For the latest issue of my Research Secrets column in Writers Forum I have interviewed Anne Rooney about her research process for her non-fiction children’s books.
Anne Rooney’s books range from lavish, large-format to smaller, cheaper books. Dinosaur Atlas (2017) and Animal Atlas (2019) for Lonely Planet are good examples of the first type, with fold-out maps, flaps, and fantastic illustrations. How to be an Eco-Hero (2020) is an example of the smaller format and has line drawings.
Anne loves doing research. She said:
“There’s a childish part of me which goes ‘Wow! look what I’ve found!’ — and that’s essentially what my books are. My older daughter says my job is basically being a perpetual student, and that’s pretty much true.” (Anne Rooney)
Anne explains that research can take you to all kinds of places: the distant past, deep below Earth’s surface, the furthest reaches of outer space or far inside your own (or something else’s) body. This is why she finds it more adventurous than writing fiction. Throughout the interview she used her book, Dinosaur Atlas (illustrated by James Gilleard), to demonstrate what she meant and discuss the research she covered.
“It covers the whole world and 160 million years, so it is quite ambitious. It sounds like it’s just ‘find out about dinosaurs’, but it’s far more than that.” (Anne Rooney)
Anne explained how her research varies considerably from one book to another and how it differs slightly between fiction and non-fiction, but not necessarily more than between different types of non-fiction or different types of fiction. She told me the real difference is whether you are completely immersing yourself in an unfamiliar environment — 16th-century Italy, say — or checking details, such as which flavour crisps were available in 1980. The same applies in non-fiction. Some topics take tons of in-depth research and others take far less.
“Perhaps research for fiction can get you into more trouble more easily. In Off the rails (Evans, 2010; reissued, Readzone, 2014), a boy witnesses a crime from a moving train. I took the train journey, found the right spot, and tracked the other locations and journeys on Google maps. A few days later, my younger daughter challenged me: what had I done? Why did Google maps have an overlay marked ‘dump body here’? That doesn’t happen with non-fiction — though my lists of street prices of illegal drugs have raised eyebrows occasionally.” (Anne Rooney)
Anne also spelled out why there’s as much work to do understanding and sometimes explaining how we know something as what we know. Do we know what colours dinosaurs were? Why not/how? How do we know what they ate? In a world with a very cavalier attitude towards facts and truth, books for children need to set a good example by showing how truth is rooted in rigorous investigation that can be replicated and explained. Dinosaur Atlas features life size photos of bits of dinosaur. Anne suggests that museums are the best source for this: actually seeing a tooth the size of a banana makes it clear that absolutely has to go on the page.
To research a book like Dinosaur Atlas, first Anne sets out what she needs to know. The parameters are set by the format of the book, including illustrations. An important part of research is providing an artwork brief and reference – that is, pictures the artist or picture researcher can use as a guide. The better and more detailed the ref is, the more likely they are to come up with a suitable picture the first time round.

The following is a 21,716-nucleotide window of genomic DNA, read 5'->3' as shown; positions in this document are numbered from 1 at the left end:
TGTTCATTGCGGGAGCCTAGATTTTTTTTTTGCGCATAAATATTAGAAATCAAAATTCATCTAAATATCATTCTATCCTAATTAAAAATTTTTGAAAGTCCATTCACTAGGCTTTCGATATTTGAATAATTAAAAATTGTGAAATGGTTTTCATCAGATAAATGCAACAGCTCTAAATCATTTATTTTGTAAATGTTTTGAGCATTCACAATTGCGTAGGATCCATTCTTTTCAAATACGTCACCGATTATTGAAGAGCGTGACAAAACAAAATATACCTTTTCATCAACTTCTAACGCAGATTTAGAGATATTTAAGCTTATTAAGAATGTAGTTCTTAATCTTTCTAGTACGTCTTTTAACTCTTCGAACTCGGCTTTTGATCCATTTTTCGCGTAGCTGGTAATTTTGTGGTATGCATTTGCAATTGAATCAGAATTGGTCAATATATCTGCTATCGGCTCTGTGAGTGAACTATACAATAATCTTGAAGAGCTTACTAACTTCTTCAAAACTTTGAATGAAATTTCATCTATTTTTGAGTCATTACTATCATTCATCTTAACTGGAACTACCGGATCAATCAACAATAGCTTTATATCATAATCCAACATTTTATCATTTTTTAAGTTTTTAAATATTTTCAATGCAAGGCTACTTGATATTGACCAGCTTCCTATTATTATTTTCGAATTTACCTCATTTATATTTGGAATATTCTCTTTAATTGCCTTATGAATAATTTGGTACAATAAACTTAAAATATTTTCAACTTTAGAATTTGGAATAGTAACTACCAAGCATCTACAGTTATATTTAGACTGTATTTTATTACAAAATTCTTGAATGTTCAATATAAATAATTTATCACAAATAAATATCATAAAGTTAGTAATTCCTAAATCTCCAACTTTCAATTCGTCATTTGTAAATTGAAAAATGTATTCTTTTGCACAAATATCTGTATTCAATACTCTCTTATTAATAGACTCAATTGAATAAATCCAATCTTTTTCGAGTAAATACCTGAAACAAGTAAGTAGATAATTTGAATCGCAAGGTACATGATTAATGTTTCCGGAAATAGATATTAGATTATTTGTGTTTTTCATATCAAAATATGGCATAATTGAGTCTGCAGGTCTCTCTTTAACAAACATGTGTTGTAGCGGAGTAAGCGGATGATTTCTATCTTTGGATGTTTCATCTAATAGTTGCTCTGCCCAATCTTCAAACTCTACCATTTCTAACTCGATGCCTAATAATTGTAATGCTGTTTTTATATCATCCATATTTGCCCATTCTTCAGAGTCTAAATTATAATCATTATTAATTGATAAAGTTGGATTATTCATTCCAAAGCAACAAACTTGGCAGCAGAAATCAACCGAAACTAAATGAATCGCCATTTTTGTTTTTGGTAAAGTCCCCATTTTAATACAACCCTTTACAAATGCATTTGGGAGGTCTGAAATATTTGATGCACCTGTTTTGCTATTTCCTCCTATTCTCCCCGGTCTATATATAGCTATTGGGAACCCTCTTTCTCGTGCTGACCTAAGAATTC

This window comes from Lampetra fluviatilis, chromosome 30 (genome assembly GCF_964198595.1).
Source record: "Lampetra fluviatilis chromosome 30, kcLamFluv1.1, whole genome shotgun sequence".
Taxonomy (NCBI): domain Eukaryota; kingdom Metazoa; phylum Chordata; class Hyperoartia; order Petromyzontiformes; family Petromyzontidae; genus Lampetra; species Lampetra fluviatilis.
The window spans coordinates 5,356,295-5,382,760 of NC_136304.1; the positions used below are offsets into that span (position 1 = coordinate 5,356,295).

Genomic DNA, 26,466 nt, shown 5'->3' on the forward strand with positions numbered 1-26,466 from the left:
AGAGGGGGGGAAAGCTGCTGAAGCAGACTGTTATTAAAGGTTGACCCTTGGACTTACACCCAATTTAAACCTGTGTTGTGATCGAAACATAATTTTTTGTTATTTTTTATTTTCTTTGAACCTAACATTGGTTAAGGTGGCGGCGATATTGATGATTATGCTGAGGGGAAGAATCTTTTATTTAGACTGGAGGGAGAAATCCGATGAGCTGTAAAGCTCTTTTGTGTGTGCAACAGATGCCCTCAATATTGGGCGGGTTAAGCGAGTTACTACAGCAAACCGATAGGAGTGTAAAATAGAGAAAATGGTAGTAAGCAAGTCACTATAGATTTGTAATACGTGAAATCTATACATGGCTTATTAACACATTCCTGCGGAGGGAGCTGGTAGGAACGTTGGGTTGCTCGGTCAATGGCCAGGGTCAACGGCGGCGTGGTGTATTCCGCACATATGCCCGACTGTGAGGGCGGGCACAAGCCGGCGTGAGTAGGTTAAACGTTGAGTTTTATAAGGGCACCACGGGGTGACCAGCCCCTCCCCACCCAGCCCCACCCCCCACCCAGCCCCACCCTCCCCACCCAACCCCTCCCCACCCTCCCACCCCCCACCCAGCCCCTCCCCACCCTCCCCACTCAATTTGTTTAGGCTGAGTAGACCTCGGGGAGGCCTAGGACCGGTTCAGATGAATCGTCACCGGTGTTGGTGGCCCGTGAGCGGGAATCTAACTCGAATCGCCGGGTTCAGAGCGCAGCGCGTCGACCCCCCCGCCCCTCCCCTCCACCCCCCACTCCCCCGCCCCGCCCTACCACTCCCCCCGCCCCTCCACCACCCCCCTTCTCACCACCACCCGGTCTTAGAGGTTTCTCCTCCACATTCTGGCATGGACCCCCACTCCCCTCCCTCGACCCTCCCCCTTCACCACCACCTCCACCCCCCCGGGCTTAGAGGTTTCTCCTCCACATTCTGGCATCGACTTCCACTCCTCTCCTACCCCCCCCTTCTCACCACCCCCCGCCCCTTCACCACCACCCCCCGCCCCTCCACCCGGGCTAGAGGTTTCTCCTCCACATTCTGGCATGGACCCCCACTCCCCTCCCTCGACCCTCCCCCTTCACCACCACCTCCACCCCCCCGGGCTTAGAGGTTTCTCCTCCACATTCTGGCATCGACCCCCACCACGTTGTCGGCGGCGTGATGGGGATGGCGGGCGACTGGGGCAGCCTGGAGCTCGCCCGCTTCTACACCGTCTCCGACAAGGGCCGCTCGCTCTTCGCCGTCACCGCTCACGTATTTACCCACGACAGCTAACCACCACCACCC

My PhD supervisor told me years ago that you don’t need to know everything, you just need to know people who know everything you need to know. One of the best resources is people. I’m lucky to know lots of knowledgeable and helpful people! I had a consultant on this book, Dr David Button, who works at NHM in London and could answer any tricky questions I couldn’t resolve on my own.
She explained that with a book like Dinosaur Atlas, the reference has to be accurate, and that means knowing which sources are reliable and which not.
“There’s a lot of dinosaur stuff out there and it’s important to know which sources are reliable and which not. You need to look for things that cite authoritative sources. It’s not all reading. I also watched YouTube videos produced by reputable channels such as PBS and the BBC to get some kind of idea of dinosaurs as living creatures.” (Anne Rooney)
She mentioned there are some brilliant professional paleolithic artists out there and Computer Generated Imagery (CGI) created by experts where you can see the exact posture for theropods, because dinosaurs such as the T-rex didn’t stand upright as they are often shown, but had a more horizontal posture.
Her starting point for choosing dinosaurs was to get a good geographic spread. She started with the Natural History Museum’s Dino Directory as you can search about 300 dinosaurs by date, by type (eg theropod, sauropod, ankylosaur) and by continent, so it was a great way to get an initial list of possible candidates. Anne told me for details of specific dinosaurs, there are some great online databases, such as Prehistoric Wildlife and blogs such as Everything Dinosaur.
Her research tip for other non-fiction book writers, it to integrate research into your life.
The world is buzzing with fascinating information. Keeping your research antennae alert all the time and note down everything that might be useful for any book you might ever want to write, anything that sparks your curiosity, even if you don’t have any immediate use for it.
She also explains you need to keep on top of your particular areas of expertise. Read the relevant magazines or journals, subscribe to email updates from all the relevant organisations and not everything potentially interesting and suggests that you keep track of your sources rigorously. Footnote everything. Keep the library call marks and the URLs of all your sources. You never know when you might need to go back to them.